Under OCGA 17-5-30, a lawyer needs to move within 10 days after arraignment to file certain motions arguing there is inadmissible evidence in an Atlanta DUI case. A lawyer can allege various constitutional violations under both the Georgia Constitution and the United States Constitution, and other state law, that would cause certain evidence not to be admitted at a trial.

What happens in these types of cases is that a lawyer can argue that a traffic stop was illegal. They can first determine if the officer detained the defendant for too long. For example, maybe certain warnings were not read at the proper time, or Miranda warnings were not read. There is a myriad of issues that an Atlanta DUI lawyer needs to raise at a certain time, and a motion hearing is a pre-trial hearing that takes place so that the court can make a decision as to which evidence will come into a trial or not.

A motion hearing in Atlanta DUI cases also allows the state to evaluate how their officer sounds on the stand, and then make a decision whether they want to proceed with the trial or not. Sometimes, a good opportunity to get a better plea bargain takes place after a motion hearing in an Atlanta DUI case.

Process of a Hearing

In Atlanta DUI cases or any DUI case in Georgia, a motion hearing will take place sometime prior to trial and witnesses will be called in to testify. A lawyer also has the opportunity to cross-examine the witnesses and argue the applicable law.

Once a motion is filed in an Atlanta DUI case, then the court will set it for a hearing. Then, a hearing date will take place in the state and the defense will be present and ready to proceed.

Motion to Suppress Evidence

A person would file what is called a motion to suppress under OCGA 17-5-30 prior to, or right after arraignment, at the maximum 10 days after arraignment, where the person argues certain evidence that was seized illegally. That is where the person argues the evidence should not be coming into trial.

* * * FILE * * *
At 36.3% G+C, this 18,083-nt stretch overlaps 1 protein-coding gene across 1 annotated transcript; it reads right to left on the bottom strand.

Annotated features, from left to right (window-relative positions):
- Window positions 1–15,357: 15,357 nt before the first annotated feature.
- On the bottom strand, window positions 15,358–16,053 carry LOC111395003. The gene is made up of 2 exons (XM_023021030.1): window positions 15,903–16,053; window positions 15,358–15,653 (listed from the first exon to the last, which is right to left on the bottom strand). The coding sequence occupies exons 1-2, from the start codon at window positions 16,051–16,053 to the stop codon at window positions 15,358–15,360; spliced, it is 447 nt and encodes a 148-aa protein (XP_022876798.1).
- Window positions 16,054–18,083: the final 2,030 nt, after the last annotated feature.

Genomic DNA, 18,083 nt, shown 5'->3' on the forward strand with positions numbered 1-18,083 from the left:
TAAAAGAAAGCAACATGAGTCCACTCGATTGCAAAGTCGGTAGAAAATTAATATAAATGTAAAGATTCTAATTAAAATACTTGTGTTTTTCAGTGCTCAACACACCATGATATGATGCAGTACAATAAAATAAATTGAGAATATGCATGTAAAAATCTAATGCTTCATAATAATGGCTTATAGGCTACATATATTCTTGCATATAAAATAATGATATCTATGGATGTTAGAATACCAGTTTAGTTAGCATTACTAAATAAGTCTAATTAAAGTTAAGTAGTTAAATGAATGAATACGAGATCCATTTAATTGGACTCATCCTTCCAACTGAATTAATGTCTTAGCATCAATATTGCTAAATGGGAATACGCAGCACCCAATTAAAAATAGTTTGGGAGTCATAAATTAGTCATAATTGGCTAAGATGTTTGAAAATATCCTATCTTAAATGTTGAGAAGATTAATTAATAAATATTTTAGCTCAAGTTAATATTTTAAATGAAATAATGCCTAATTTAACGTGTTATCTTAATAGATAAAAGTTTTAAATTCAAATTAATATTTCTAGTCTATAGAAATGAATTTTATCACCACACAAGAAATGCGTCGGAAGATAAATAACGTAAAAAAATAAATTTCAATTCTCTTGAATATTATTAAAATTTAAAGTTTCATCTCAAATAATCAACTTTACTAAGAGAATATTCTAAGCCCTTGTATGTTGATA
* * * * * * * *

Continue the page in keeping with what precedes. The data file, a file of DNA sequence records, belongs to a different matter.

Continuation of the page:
This motion is an opportunity to, first, discover various evidence that there are in the case and, two, to exclude harmful evidence, potentially, that could be used against the person charged in the crime.

Motion to Compel Discovery

In misdemeanor cases, a motion to compel discovery is filed within 10 days after arraignment to gather certain evidence such as police reports, exculpatory or favorable evidence, and witnesses and witness statements. In Georgia, there is no legal right to compel a videotape and, oftentimes, the videotape is simply discoverable on the basis of the fact that it allows or has favorable information that should be provided to the defendant in the case.

A motion for discovery in misdemeanor cases gives a limited amount of information. There is no requirement the defense lawyer respond or give the state their witnesses. In felony cases, the defendant has to go ahead and respond. If they want the state’s discovery, the defendant has to supply their own discovery to the state.

Additional Motions

They are numerous motion hearings that can be filed in Atlanta DUI cases. A motion in limine is a motion to exclude evidence.  There is a motion that the horizontal gaze nystagmus test was done improperly and should be inadmissible. Predominantly, most motions will deal with field tests, breath tests and traffic stops. There can also be what is called a demurrer, which is a motion to specify that the charging document is not properly drawn up.

There are a variety of motions, discovery motions, arguments that the breath test was done improperly, or arguments that certain science in the case was not done pursuant to training or scientific evidence was not gathered pursuant to certain types of training. To best understand the relevant motion hearings that may be present in an individual’s Atlanta DUI case, it is crucial they contact an attorney.